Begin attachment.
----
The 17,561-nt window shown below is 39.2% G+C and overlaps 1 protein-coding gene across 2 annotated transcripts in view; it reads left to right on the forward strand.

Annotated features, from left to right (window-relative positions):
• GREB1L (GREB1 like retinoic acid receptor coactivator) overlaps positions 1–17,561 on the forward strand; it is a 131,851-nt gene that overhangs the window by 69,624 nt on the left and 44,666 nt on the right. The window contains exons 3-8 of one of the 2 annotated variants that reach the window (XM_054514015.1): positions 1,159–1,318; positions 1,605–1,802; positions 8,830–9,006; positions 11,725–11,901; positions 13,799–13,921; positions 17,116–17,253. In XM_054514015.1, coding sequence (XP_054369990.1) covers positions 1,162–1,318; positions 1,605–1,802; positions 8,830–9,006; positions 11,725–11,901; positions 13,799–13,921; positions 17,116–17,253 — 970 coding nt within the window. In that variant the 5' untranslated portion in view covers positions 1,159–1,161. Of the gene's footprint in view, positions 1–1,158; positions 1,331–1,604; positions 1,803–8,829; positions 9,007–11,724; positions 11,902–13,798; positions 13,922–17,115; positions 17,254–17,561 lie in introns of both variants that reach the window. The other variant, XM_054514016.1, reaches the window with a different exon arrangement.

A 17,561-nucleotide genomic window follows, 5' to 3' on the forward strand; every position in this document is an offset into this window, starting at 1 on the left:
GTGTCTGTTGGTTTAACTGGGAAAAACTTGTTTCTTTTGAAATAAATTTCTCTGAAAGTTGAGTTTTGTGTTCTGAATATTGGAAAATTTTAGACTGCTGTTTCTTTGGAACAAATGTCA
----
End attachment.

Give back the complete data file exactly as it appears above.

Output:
The 17,561-nt window shown below is 39.2% G+C and overlaps 1 protein-coding gene across 2 annotated transcripts in view; it reads left to right on the forward strand.

Annotated features, from left to right (window-relative positions):
• GREB1L (GREB1 like retinoic acid receptor coactivator) overlaps positions 1–17,561 on the forward strand; it is a 131,851-nt gene that overhangs the window by 69,624 nt on the left and 44,666 nt on the right. The window contains exons 3-8 of one of the 2 annotated variants that reach the window (XM_054514015.1): positions 1,159–1,318; positions 1,605–1,802; positions 8,830–9,006; positions 11,725–11,901; positions 13,799–13,921; positions 17,116–17,253. In XM_054514015.1, coding sequence (XP_054369990.1) covers positions 1,162–1,318; positions 1,605–1,802; positions 8,830–9,006; positions 11,725–11,901; positions 13,799–13,921; positions 17,116–17,253 — 970 coding nt within the window. In that variant the 5' untranslated portion in view covers positions 1,159–1,161. Of the gene's footprint in view, positions 1–1,158; positions 1,331–1,604; positions 1,803–8,829; positions 9,007–11,724; positions 11,902–13,798; positions 13,922–17,115; positions 17,254–17,561 lie in introns of both variants that reach the window. The other variant, XM_054514016.1, reaches the window with a different exon arrangement.

A 17,561-nucleotide genomic window follows, 5' to 3' on the forward strand; every position in this document is an offset into this window, starting at 1 on the left:
GTGTCTGTTGGTTTAACTGGGAAAAACTTGTTTCTTTTGAAATAAATTTCTCTGAAAGTTGAGTTTTGTGTTCTGAATATTGGAAAATTTTAGACTGCTGTTTCTTTGGAACAAATGTCA